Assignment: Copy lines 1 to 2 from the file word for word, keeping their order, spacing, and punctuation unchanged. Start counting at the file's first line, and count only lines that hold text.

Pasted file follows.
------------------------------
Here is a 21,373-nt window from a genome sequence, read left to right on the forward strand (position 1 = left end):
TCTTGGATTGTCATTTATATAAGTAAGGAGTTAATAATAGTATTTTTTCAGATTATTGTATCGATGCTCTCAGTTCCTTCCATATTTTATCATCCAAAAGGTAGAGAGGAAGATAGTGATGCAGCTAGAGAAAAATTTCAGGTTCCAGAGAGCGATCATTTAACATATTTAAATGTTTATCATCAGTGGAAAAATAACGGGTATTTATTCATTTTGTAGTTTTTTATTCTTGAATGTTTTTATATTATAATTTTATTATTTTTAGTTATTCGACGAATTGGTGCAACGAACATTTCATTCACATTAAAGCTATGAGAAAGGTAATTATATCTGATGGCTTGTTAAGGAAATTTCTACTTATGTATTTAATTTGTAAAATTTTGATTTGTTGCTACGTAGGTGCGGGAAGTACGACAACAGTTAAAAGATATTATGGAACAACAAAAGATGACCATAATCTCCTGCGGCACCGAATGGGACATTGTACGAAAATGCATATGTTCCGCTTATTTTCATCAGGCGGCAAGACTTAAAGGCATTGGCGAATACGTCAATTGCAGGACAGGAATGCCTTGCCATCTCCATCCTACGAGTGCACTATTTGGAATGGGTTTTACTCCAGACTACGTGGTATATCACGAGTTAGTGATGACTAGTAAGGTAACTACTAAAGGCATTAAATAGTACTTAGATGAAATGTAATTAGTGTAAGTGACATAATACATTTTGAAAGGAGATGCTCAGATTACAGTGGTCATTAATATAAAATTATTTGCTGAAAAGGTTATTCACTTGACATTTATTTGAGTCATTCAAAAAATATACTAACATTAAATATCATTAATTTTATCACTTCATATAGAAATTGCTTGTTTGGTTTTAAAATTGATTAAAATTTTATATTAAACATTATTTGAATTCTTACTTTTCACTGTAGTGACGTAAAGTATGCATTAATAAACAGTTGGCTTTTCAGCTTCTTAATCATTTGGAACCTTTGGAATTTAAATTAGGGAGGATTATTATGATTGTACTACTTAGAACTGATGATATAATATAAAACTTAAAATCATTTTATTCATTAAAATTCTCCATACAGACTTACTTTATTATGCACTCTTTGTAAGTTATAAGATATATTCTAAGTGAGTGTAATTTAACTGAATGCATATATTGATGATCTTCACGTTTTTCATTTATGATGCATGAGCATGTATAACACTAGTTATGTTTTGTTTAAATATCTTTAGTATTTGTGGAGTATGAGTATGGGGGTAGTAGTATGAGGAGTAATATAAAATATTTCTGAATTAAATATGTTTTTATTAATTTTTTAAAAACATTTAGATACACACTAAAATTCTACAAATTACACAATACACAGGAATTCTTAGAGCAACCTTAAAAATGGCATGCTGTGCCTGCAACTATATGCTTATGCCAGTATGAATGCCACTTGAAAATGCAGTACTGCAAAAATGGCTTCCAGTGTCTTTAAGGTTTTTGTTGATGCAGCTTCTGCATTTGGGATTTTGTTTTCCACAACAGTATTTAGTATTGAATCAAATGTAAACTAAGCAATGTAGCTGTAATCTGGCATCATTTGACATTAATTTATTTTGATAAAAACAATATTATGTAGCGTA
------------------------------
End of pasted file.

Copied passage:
Here is a 21,373-nt window from a genome sequence, read left to right on the forward strand (position 1 = left end):
TCTTGGATTGTCATTTATATAAGTAAGGAGTTAATAATAGTATTTTTTCAGATTATTGTATCGATGCTCTCAGTTCCTTCCATATTTTATCATCCAAAAGGTAGAGAGGAAGATAGTGATGCAGCTAGAGAAAAATTTCAGGTTCCAGAGAGCGATCATTTAACATATTTAAATGTTTATCATCAGTGGAAAAATAACGGGTATTTATTCATTTTGTAGTTTTTTATTCTTGAATGTTTTTATATTATAATTTTATTATTTTTAGTTATTCGACGAATTGGTGCAACGAACATTTCATTCACATTAAAGCTATGAGAAAGGTAATTATATCTGATGGCTTGTTAAGGAAATTTCTACTTATGTATTTAATTTGTAAAATTTTGATTTGTTGCTACGTAGGTGCGGGAAGTACGACAACAGTTAAAAGATATTATGGAACAACAAAAGATGACCATAATCTCCTGCGGCACCGAATGGGACATTGTACGAAAATGCATATGTTCCGCTTATTTTCATCAGGCGGCAAGACTTAAAGGCATTGGCGAATACGTCAATTGCAGGACAGGAATGCCTTGCCATCTCCATCCTACGAGTGCACTATTTGGAATGGGTTTTACTCCAGACTACGTGGTATATCACGAGTTAGTGATGACTAGTAAGGTAACTACTAAAGGCATTAAATAGTACTTAGATGAAATGTAATTAGTGTAAGTGACATAATACATTTTGAAAGGAGATGCTCAGATTACAGTGGTCATTAATATAAAATTATTTGCTGAAAAGGTTATTCACTTGACATTTATTTGAGTCATTCAAAAAATATACTAACATTAAATATCATTAATTTTATCACTTCATATAGAAATTGCTTGTTTGGTTTTAAAATTGATTAAAATTTTATATTAAACATTATTTGAATTCTTACTTTTCACTGTAGTGACGTAAAGTATGCATTAATAAACAGTTGGCTTTTCAGCTTCTTAATCATTTGGAACCTTTGGAATTTAAATTAGGGAGGATTATTATGATTGTACTACTTAGAACTGATGATATAATATAAAACTTAAAATCATTTTATTCATTAAAATTCTCCATACAGACTTACTTTATTATGCACTCTTTGTAAGTTATAAGATATATTCTAAGTGAGTGTAATTTAACTGAATGCATATATTGATGATCTTCACGTTTTTCATTTATGATGCATGAGCATGTATAACACTAGTTATGTTTTGTTTAAATATCTTTAGTATTTGTGGAGTATGAGTATGGGGGTAGTAGTATGAGGAGTAATATAAAATATTTCTGAATTAAATATGTTTTTATTAATTTTTTAAAAACATTTAGATACACACTAAAATTCTACAAATTACACAATACACAGGAATTCTTAGAGCAACCTTAAAAATGGCATGCTGTGCCTGCAACTATATGCTTATGCCAGTATGAATGCCACTTGAAAATGCAGTACTGCAAAAATGGCTTCCAGTGTCTTTAAGGTTTTTGTTGATGCAGCTTCTGCATTTGGGATTTTGTTTTCCACAACAGTATTTAGTATTGAATCAAATGTAAACTAAGCAATGTAGCTGTAATCTGGCATCATTTGACATTAATTTATTTTGATAAAAACAATATTATGTAGCGTA